Over the last few years, the City University of New York has organized several Solar + Storage summits focused on local needs and opportunities to accelerate the local energy transition to a carbon neutral economy. This year, the conference was on June 13th at John Jay College. The recent emphasis, both in the City and State of New York (which I described in previous blogs) to accelerate the transition with specific targets for zero net carbon economies, made such a conference especially timely. I decided to attend to try to identify new opportunities—both for learning and for teaching. I was happy that I did.
The agenda included:
- Ask the expert booths with representatives from relevant industries
- Introduction by Tria Case, CUNY Director of Sustainability
- Keynote by NY Lieutenant Governor Kathy Hochul
- Panel discussion about policy issues and institutional commitment by senior executives from Con Edison, New York Power Authority, the US Department of Energy, and the NYC Mayor’s Office of Sustainability
- Panel discussion on financial risks and values by senior executives from National Grid, NY Green Bank and NYCEEC (a nonprofit finance company that provides loans and alternative financing solutions for clean energy projects)
- Separate schedules for energy storage and solar energy tracks
The rather blurry opening photograph shows the first panel discussion.
Everything that I learned was relevant on the local level, echoing themes that I have emphasized in the previous blogs—namely, that energy transitions can be effective when employed on multiple levels.
The summit included discussions of smart grids; resiliency and grid distribution; power sharing; and CUNY’s own sustainability efforts. As often happens at such conferences, some of the concepts regarding local initiatives, such as microgrids, were ones that I have previously blogged about (April 29, 2014; May 6, 2014; May 27, 2014; and February 24, 2015)—although most of the time I’ve discussed microgrids it’s been in the context of developing countries. Here is how the conference defined them (In these contexts, PV stands for solar photovoltaics):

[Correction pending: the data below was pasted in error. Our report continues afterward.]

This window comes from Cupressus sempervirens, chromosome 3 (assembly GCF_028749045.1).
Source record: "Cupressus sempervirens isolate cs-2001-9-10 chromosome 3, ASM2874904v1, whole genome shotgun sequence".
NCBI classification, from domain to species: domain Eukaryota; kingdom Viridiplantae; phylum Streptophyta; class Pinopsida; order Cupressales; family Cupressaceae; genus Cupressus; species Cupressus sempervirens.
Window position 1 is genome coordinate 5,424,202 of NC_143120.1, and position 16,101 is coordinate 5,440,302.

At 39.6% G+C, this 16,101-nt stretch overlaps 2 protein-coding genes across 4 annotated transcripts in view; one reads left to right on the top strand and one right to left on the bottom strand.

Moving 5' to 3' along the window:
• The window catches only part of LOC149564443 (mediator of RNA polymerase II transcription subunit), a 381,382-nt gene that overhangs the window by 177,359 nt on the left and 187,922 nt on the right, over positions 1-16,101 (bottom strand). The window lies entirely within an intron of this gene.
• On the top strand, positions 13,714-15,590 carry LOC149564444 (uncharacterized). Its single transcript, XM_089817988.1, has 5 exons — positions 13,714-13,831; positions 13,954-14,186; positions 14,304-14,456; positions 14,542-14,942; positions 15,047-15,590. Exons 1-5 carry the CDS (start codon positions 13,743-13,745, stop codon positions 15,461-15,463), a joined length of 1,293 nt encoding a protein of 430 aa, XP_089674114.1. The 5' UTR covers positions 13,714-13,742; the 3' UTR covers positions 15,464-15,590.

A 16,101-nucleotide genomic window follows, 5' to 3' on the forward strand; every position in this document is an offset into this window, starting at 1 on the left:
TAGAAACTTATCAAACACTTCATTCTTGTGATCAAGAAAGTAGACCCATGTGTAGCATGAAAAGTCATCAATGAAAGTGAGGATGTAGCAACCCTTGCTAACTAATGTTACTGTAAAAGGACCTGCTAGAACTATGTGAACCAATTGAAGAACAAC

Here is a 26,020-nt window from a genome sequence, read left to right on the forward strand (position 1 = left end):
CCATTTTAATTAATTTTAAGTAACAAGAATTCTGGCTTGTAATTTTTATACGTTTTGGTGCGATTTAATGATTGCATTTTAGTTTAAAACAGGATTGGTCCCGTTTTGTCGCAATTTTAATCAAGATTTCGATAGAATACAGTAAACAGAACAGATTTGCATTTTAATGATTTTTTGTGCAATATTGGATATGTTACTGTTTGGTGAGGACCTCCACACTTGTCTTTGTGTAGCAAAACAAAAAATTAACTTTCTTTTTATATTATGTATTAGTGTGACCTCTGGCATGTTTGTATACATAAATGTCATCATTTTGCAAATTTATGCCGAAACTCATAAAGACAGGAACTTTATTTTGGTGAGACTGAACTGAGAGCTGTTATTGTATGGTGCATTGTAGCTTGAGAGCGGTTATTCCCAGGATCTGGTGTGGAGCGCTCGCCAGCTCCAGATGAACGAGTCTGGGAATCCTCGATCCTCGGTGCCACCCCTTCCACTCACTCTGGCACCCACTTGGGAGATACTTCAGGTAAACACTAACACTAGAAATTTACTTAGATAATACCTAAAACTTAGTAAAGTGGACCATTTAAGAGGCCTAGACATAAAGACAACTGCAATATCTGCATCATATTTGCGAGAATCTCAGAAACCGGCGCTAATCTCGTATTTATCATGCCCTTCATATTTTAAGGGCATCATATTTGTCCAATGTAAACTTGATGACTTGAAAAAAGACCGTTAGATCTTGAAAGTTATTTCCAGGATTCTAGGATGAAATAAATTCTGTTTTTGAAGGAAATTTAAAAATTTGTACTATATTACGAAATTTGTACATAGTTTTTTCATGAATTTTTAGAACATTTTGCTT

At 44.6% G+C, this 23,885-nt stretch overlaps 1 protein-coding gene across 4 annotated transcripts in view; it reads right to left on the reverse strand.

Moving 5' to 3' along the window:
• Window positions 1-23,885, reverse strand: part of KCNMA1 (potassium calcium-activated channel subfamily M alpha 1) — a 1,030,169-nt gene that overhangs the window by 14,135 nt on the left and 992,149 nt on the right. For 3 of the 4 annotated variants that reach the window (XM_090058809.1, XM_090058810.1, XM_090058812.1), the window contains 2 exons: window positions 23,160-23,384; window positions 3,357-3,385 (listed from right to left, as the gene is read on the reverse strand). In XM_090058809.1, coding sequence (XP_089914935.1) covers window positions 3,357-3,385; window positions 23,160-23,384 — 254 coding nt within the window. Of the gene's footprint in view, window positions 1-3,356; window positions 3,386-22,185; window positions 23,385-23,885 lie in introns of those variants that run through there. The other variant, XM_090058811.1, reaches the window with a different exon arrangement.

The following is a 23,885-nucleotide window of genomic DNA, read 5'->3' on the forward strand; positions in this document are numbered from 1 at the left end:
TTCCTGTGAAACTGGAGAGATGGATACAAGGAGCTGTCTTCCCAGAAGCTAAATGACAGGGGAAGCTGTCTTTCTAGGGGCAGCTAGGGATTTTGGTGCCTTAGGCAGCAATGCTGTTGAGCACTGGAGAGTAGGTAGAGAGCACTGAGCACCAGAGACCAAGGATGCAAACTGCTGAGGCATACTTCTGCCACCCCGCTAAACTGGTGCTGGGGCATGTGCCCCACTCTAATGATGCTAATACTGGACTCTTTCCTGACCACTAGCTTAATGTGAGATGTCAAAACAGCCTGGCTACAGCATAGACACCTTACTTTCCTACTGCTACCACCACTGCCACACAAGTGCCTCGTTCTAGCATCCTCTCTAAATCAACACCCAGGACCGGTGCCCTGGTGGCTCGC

Electrical systems that can connect and communicate with the utility grid that are also capable of operating independently using their own power generation are considered microgrids. Single buildings or an entire community can be designed to operate as a microgrid. Microgrid infrastructures often provide emergency power to hospitals, shelters or other critical facilities that need to function during an electrical outage. Microgrids can include conventional distributed generators (i.e., diesel or natural gas gensets), combined heat and power (CHP), renewable energy such as PV, energy storage, or a hybrid combination of technologies. If inverters are used, such as for a resilient PV system, they must be able to switch between grid-interactive mode and microgrid (intentional island) mode in order to operate as a microgrid. For large microgrid systems that include distributed energy resources (DER), a supervisory control system (a system that controls many individual controllers) is typically required to communicate with and coordinate both loads and DER.
Other key issues, such as the “DG Hub,” were new to me; I needed some background:
The NY-Solar Smart Distributed Generation (DG) Hub is a comprehensive effort to develop a strategic pathway to a more resilient distributed energy system in New York that is supported by the U.S. Department of Energy and the State of New York. This DG Hub fact sheet provides information to installers, utilities, policy makers, and consumers on software communication requirements and capabilities for solar and storage (i.e. resilient PV) and microgrid systems that are capable of islanding for emergency power and providing on-grid services. For information on other aspects of the distributed generation market, please see the companion DG Hub fact sheets on resilient solar economics, policy, hardware, and a glossary of terms at: www.cuny.edu/DGHub.